Further thoughts on the singing of songs of Sappho, inspired by the collegial conversations and shared research that led to the earlier posts by Gregory Nagy and Andromache Karanika and to the more recent post by Ioanna Papadopoulou.
Epigram 55 of Posidippus, a poet who flourished in the third century BCE, refers to the songs of Sappho. That is what I argued already in my postings for 2015.11.19 and 2015.12.03. This epigram, as we can see from those postings, is about a girl named Nikomakhe whose happy young life was sadly interrupted by a premature death. Nostalgically, the words of the epigram recall the happy times when this girl together with her girlfriends were singing the love songs of Sappho, sung one after another. In the present posting for 2016.01.07, I will argue that the poet pictures the singing of Sappho’s songs by these girls as a recurrent event that is simultaneous with their weaving at the loom.
Greg Nagy poses an exciting question about the time of female weaving, and, what is more, about song that accompanies the weaving—song that alleviates the monotony of labor but also transforms the sense of time. Is girls’ weaving something that begins with the light of dawn? In Sappho 102, weaving done by girls seems to be a setting for oaroi as ‘love songs’, and the interruption of such weaving is linked with falling in love and getting married. In Epigram 55 of Posidippus, this kind of setting is re-woven to portray the interruption of female work as signifying not only love and marriage but also death. Epigram 49 of Posidippus, like his Epigram 55 about Nikomakhe, presents the interrupted weaving of another girl, called Hegedike.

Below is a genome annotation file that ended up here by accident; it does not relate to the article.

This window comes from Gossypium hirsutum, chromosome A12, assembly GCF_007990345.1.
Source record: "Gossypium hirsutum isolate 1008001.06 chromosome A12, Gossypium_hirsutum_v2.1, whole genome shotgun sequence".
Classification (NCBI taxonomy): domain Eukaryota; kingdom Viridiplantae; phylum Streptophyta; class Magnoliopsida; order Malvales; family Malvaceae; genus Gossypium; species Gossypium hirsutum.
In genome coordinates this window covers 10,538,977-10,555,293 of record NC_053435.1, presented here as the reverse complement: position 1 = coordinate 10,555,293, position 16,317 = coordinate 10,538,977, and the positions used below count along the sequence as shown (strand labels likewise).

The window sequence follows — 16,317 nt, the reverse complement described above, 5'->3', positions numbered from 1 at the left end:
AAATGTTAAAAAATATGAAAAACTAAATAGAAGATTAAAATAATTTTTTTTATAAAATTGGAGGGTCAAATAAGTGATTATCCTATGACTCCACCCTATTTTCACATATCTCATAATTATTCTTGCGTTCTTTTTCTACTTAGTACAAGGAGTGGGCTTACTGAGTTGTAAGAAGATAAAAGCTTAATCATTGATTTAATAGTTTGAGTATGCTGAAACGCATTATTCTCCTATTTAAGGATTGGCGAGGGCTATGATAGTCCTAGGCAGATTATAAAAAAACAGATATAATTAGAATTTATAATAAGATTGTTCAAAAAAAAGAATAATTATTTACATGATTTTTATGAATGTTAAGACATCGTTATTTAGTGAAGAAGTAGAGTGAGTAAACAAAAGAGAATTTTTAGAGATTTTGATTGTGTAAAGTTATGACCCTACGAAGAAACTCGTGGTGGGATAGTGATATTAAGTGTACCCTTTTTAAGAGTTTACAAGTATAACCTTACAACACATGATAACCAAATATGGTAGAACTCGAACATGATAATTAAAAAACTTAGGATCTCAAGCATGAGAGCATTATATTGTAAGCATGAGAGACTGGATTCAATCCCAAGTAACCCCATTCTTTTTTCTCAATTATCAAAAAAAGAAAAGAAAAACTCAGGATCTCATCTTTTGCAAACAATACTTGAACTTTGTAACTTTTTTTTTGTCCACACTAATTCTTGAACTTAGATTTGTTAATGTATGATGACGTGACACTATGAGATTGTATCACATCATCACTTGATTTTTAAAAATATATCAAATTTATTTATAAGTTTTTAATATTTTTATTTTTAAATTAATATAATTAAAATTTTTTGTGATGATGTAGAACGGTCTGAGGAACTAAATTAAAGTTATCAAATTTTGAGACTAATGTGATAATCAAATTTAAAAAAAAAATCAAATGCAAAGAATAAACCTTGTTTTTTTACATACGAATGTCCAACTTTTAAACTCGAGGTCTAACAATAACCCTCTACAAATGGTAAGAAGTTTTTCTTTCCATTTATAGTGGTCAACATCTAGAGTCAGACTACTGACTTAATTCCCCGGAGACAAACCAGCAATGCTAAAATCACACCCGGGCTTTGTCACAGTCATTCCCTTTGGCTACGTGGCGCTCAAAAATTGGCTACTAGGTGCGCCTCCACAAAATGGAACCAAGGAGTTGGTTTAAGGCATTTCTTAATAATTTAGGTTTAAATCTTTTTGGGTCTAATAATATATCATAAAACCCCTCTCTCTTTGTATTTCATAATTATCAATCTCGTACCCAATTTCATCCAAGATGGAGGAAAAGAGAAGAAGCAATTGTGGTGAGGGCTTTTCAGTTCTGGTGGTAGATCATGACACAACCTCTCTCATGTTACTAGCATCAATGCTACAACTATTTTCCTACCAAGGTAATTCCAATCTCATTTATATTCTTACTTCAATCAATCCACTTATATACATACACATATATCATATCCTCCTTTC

Epigram 55 of Posidippus, a poet who flourished in the third century BCE, refers to the songs of Sappho. That is what I argued already in my posting for 2015.11.19. But the reference to Sappho in that epigram is even more complex than I had said in that posting. In that posting (at n8), as also in an earlier piece I had published (Nagy 2010, listed in my Bibliography), I had mentioned the idea of “girl, interrupted”—borrowing the words of the title given by Susanna Kaysen to her 1993 book, Girl, Interrupted, which was the same title used in the 1999 film version featuring Winona Ryder, Angelina Jolie, and Clea Du Vall. (The same title resurfaces, without any reference to its history, in an article by Daniel Mendelsohn 2015, also listed in my Bibliography.) I connected this idea of “girl, interrupted” with an idea that I saw being developed in the elliptic story told by the allusive words of Epigram 55 about a girl named Nikomakhe whose happy young life was sadly interrupted by a premature death. Nostalgically, the words of the epigram recall the happy times when this girl together with her girlfriends were singing the love songs of Sappho, sung one after another. Such singing of Sappho’s songs, I argued, promises to cancel the interruption of the girl’s happy life. But what is the context for such singing? Since my last posting for 2015.11.19, I have been reconsidering this question in e-conversations with a few dear friends, and what follows here in this posting for 2015.12.03 is a tracking of my reconsiderations.
Epigrams 52 and 55 of Posidippus, a poet who flourished in the third century BCE, contain references to the songs of Sappho. That is what I argue here. Further, I argue that these references seem to be evoking the main themes that we see Sappho’s Tithonos Song, which is quoted and analyzed in my posting for 2015.11.12.
In a book soon to be published, Anton Bierl and André Lardinois have collected a set of essays commenting on newly-discovered texts of Sappho’s songs, preserved in papyrus fragments originating from ancient Egypt in the Hellenized phase of its long history.